What do you do when your editor shoots you an email asking if you would like to write a story about a lifelong Mopar® fan who has found a way to turn that passion for all things Dodge, Chrysler and Plymouth into a meaningful way to get younger generations involved in the vehicles we all love? If you’re me, you immediately say yes and dive in with both feet!
Let’s establish Wayne’s credentials as a diehard Mopar fan. He had a love for cars that started very early. As soon as he could pick up a pencil and draw a stick figure, he figured drawing cars was just as easy. Some of his earliest Mopar memories include rolling around in the backseat of his father’s ’66 383 Charger. But the one that genuinely hooked him was a ’68 Town and Country. Of course, it was woodgrain over green. I know a few white and blue Town and Country vans that were built back then, but I swear all I can remember is the woodgrain and green. In Wayne’s own words, this is how the T&C started molding him into the Mopar fan he is today. “The wagon had a 383 Magnum under the hood. My father did a little bit of work on it to give it some extra BEANS. I was about 10 at the time. Any time he wanted to run to the store, he would take the wagon, and I would go along for the ride. My father would roll down the road, and if I were lucky, we would find a couple Camaros and Mustangs to pick on. There was something amazing about the wagon, even to a 10-year-old. We would blow the doors off a few cars with that thing every time we went for a drive. I was hooked!”
Wayne grabbed his first car at the ripe old age of 14. Keep in mind when I reveal the price, this was a day or three ago. He found a ’68 Plymouth Fury. It didn’t run, but like so many of us when we were teenagers, the car’s condition simply did not matter. Teenagers don’t let the inconsequential get in the way of vehicular-based decisions. If most of us are honest, price doesn’t trump passion from when we fall in love with our first car to when we leave the planet. Lucky for Wayne, this particular Fury was his for the incredibly reasonable sum of $35.00 American! Look at the first three words in the fourth sentence of this paragraph. “It didn’t run.” This car and the fact it would not move under its own power set in motion a lifelong passion for Mopar. It also set Wayne on a path that would eventually lead him to his career.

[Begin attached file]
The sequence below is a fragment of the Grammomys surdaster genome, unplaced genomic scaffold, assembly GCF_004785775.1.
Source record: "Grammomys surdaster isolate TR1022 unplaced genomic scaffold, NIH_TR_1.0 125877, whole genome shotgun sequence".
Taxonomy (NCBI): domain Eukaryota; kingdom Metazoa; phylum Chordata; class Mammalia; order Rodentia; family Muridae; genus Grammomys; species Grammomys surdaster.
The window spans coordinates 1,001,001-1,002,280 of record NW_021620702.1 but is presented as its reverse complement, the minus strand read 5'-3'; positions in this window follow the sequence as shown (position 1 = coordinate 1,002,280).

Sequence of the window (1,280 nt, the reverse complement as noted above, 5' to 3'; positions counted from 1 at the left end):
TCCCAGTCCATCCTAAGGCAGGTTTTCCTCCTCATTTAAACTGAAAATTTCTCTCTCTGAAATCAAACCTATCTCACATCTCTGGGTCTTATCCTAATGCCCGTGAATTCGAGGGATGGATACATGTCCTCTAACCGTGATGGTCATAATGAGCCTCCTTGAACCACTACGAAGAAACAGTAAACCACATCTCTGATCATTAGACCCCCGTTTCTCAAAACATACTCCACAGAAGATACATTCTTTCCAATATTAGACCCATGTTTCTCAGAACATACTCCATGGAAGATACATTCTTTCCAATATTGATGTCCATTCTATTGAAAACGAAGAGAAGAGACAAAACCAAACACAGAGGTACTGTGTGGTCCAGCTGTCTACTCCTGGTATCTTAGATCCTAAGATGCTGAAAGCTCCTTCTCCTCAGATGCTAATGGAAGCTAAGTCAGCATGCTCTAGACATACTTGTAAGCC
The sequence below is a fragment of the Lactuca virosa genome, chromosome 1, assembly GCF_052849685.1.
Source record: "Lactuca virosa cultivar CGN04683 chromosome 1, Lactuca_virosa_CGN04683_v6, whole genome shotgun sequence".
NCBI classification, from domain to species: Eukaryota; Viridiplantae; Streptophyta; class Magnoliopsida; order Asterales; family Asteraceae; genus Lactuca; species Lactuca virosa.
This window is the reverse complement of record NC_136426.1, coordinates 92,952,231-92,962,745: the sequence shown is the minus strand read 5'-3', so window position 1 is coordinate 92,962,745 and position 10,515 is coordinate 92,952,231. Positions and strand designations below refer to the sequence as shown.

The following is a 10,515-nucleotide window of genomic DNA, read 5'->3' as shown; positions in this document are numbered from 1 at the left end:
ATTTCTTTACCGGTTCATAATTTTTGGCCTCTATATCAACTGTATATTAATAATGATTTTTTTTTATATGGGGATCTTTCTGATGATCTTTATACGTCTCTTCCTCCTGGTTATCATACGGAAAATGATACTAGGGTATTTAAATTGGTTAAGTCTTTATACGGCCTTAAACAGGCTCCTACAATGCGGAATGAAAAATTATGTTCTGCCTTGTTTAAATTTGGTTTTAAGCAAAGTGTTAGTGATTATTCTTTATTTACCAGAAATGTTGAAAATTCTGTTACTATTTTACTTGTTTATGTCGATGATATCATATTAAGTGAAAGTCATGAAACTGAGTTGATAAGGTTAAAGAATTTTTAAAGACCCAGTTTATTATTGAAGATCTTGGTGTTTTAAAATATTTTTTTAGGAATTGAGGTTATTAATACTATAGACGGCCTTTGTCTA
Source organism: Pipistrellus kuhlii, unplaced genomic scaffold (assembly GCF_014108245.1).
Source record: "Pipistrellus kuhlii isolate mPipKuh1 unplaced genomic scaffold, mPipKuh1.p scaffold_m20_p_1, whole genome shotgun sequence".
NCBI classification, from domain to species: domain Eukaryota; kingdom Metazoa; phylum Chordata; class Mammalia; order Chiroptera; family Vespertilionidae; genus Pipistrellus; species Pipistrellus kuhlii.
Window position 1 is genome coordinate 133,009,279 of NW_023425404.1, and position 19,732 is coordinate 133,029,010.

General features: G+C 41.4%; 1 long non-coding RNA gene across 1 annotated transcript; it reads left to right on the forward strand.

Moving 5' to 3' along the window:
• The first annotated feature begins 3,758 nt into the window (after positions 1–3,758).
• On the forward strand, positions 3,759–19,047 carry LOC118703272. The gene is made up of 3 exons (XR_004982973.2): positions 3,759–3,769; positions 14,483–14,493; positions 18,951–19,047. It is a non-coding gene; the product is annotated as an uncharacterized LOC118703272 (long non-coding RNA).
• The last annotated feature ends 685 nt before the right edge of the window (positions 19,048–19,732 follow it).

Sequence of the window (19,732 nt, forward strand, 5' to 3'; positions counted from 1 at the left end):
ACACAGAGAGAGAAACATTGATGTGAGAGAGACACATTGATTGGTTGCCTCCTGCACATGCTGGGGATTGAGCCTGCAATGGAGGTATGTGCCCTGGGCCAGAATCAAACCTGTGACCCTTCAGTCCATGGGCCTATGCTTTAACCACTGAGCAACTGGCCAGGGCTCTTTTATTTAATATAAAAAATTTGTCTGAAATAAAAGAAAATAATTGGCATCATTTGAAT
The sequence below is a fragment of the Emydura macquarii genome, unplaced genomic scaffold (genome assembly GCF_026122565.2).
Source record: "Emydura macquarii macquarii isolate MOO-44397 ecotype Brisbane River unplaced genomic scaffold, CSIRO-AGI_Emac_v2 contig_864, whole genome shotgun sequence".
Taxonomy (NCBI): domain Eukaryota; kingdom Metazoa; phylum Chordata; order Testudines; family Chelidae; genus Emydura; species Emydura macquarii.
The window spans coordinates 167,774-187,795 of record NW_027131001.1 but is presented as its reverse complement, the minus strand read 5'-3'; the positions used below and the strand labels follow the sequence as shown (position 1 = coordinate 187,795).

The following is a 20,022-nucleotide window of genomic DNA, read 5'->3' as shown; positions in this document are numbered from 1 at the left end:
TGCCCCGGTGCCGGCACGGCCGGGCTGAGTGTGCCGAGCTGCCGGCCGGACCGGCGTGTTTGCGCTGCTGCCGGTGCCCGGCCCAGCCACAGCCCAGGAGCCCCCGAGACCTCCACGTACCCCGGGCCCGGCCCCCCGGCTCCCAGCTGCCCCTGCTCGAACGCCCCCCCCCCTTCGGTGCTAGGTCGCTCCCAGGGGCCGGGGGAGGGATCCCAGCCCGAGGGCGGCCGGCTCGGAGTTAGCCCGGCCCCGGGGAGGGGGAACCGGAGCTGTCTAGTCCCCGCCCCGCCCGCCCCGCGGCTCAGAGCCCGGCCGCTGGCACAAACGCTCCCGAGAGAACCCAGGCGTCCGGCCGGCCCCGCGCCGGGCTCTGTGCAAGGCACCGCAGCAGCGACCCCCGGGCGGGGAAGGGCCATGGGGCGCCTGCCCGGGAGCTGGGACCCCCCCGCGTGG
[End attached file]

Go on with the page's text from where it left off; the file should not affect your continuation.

In the next chapter of Wayne’s life, he put in the time/effort and graduated from Universal Technical Institute in Phoenix. See … I told you the broken-down Fury and its eventual rise from the ashes foreshadowed the path Mr. Parks would travel. Enter Wayne, the technician. He spent several years honing his transmission rebuild skills. I can’t recall when someone who knows how to work on a transmission had trouble finding a job. Wayne found his niche. Armed with the knowledge he needed to carve out a solid career, he was honestly enjoying what he did for a living. You see what I’m doing here … right? I’m setting you up for a curveball. Things are about to change for Wayne in a way he didn’t see coming.
His career had taken him from Phoenix to Florida. The fleet of Mopar goodness had taken many turns along the way. A ’72 Coronet wagon was picked up for $150.00 and rescued from certain death on its way to becoming a demolition derby car. A 1988 Ram Charger and a ’98 Ram round out his current fleet. And Wayne gets to use those cars in one of the most extraordinary ways! After moving to Florida, he settled into the service department of a brand we shall not name. Things were going quite well. The dealership Wayne landed at was a Marion Technical Institute (MTI) sponsor in Ocala, Florida. Students from MTI’s Automotive Technical program would come work at the dealership under the mentorship of a certified technician. Fast forward three or four years, and Wayne mentored 3 or 4 of the students from this program over that time. The instructor running the Auto Tech program left MTI, leaving the students with no teacher. Being the inspiring human he is, Wayne volunteered to work at MTI a few days a week so the students could return to the shop and continue learning in a hands-on environment.
The program at MTI could not have been a better outlet for Wayne’s passion to teach. A month or so went by, and things were going quite well. At this point, Wayne was approached by the administration of MTI and asked if he would like to take things to the next level. They wanted him to run the program! And not just take over what was already in place. MTI allowed Wayne to evolve and impart the knowledge he worked so hard to acquire over the years. More importantly, MTI saw Wayne making a difference in their students’ lives. This is where it gets REALLY cool. The Coronet wagon, Ram Charger and Ram are part of the curriculum! He brings the Mopar vehicles into the shop and allows his students to crawl through them. The high school program has gone so well that MTI offered Wayne the opportunity to transfer his skill set to their college-level automotive classes this year. And he has 50 students lined up and waiting for an opening!
Passion meets opportunity with a healthy dose of Mopar Awesome in helping his students find their way to fulfilling careers. I don’t often use the words “Living the Dream,” but in this case, they seem perfect. Congratulations on finding your calling, Mr. Parks. And thank you for helping to bring younger generations into the Mopar family!